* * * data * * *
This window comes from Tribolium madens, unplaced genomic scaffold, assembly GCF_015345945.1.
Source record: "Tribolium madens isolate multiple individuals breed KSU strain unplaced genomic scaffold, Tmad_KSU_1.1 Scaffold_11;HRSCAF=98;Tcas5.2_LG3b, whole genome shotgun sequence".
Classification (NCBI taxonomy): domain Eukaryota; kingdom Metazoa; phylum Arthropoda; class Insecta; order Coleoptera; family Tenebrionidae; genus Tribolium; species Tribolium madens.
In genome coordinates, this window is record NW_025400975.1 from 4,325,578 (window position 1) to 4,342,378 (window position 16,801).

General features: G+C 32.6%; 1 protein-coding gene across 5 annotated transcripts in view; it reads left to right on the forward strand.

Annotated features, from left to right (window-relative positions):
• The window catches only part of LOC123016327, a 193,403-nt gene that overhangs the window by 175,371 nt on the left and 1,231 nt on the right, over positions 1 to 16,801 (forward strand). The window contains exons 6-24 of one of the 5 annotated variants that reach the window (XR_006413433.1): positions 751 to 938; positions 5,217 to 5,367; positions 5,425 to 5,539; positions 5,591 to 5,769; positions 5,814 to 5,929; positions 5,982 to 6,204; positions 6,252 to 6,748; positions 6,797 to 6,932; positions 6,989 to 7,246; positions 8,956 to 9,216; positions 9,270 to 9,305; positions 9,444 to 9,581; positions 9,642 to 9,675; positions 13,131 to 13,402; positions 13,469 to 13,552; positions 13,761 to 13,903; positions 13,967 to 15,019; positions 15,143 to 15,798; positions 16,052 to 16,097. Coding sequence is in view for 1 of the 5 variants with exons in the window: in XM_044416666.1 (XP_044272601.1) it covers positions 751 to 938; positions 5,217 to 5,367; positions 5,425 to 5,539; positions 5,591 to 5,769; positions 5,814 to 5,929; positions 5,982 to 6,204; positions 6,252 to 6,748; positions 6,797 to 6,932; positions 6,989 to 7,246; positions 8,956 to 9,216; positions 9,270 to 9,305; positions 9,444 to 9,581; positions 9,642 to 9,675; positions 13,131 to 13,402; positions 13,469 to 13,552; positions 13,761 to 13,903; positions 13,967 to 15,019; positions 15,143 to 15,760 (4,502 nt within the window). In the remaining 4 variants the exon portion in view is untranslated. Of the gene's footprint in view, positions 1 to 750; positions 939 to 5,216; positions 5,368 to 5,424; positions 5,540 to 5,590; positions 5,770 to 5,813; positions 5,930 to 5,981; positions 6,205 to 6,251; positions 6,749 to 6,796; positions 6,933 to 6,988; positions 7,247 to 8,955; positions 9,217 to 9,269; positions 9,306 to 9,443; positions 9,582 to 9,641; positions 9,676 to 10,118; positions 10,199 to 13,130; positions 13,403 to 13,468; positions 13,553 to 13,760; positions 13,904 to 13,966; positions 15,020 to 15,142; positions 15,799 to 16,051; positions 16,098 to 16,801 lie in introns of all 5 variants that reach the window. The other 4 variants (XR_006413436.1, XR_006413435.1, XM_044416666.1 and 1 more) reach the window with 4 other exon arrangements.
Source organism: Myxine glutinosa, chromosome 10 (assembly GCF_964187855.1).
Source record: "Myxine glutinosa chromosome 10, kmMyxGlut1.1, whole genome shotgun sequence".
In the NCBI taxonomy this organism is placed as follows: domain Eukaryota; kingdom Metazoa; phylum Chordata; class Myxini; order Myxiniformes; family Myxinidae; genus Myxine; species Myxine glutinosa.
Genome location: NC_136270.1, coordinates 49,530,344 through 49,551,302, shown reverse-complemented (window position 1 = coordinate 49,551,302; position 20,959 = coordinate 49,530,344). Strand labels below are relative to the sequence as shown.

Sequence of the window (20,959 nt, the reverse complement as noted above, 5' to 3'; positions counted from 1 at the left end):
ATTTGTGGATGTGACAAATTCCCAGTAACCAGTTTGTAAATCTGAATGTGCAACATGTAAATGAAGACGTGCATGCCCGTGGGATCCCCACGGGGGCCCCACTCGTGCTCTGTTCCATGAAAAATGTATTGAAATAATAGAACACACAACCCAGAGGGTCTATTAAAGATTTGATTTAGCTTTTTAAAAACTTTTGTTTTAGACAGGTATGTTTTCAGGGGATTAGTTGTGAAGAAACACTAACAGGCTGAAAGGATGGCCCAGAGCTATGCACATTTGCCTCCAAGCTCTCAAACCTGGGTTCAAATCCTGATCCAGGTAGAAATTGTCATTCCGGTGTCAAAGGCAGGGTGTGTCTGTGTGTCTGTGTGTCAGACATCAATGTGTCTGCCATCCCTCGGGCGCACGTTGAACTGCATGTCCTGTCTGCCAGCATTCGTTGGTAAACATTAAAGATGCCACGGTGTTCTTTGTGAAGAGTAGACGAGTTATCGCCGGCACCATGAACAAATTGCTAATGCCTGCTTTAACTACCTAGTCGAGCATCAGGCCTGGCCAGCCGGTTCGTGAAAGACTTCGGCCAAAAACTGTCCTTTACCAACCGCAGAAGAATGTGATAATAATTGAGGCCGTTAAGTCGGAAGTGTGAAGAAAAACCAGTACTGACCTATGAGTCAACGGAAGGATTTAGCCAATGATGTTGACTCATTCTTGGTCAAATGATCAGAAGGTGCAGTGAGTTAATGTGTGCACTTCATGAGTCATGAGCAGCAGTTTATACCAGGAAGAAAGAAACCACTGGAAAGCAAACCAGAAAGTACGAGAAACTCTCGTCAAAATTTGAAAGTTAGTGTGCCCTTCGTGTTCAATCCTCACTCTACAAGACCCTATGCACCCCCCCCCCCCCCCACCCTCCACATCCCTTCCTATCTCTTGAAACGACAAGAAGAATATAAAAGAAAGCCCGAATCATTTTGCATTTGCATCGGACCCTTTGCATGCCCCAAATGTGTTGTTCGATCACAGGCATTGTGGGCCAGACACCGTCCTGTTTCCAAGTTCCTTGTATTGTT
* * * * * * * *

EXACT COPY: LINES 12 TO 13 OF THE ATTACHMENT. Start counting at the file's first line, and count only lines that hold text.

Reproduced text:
Sequence of the window (20,959 nt, the reverse complement as noted above, 5' to 3'; positions counted from 1 at the left end):
ATTTGTGGATGTGACAAATTCCCAGTAACCAGTTTGTAAATCTGAATGTGCAACATGTAAATGAAGACGTGCATGCCCGTGGGATCCCCACGGGGGCCCCACTCGTGCTCTGTTCCATGAAAAATGTATTGAAATAATAGAACACACAACCCAGAGGGTCTATTAAAGATTTGATTTAGCTTTTTAAAAACTTTTGTTTTAGACAGGTATGTTTTCAGGGGATTAGTTGTGAAGAAACACTAACAGGCTGAAAGGATGGCCCAGAGCTATGCACATTTGCCTCCAAGCTCTCAAACCTGGGTTCAAATCCTGATCCAGGTAGAAATTGTCATTCCGGTGTCAAAGGCAGGGTGTGTCTGTGTGTCTGTGTGTCAGACATCAATGTGTCTGCCATCCCTCGGGCGCACGTTGAACTGCATGTCCTGTCTGCCAGCATTCGTTGGTAAACATTAAAGATGCCACGGTGTTCTTTGTGAAGAGTAGACGAGTTATCGCCGGCACCATGAACAAATTGCTAATGCCTGCTTTAACTACCTAGTCGAGCATCAGGCCTGGCCAGCCGGTTCGTGAAAGACTTCGGCCAAAAACTGTCCTTTACCAACCGCAGAAGAATGTGATAATAATTGAGGCCGTTAAGTCGGAAGTGTGAAGAAAAACCAGTACTGACCTATGAGTCAACGGAAGGATTTAGCCAATGATGTTGACTCATTCTTGGTCAAATGATCAGAAGGTGCAGTGAGTTAATGTGTGCACTTCATGAGTCATGAGCAGCAGTTTATACCAGGAAGAAAGAAACCACTGGAAAGCAAACCAGAAAGTACGAGAAACTCTCGTCAAAATTTGAAAGTTAGTGTGCCCTTCGTGTTCAATCCTCACTCTACAAGACCCTATGCACCCCCCCCCCCCCCCACCCTCCACATCCCTTCCTATCTCTTGAAACGACAAGAAGAATATAAAAGAAAGCCCGAATCATTTTGCATTTGCATCGGACCCTTTGCATGCCCCAAATGTGTTGTTCGATCACAGGCATTGTGGGCCAGACACCGTCCTGTTTCCAAGTTCCTTGTATTGTT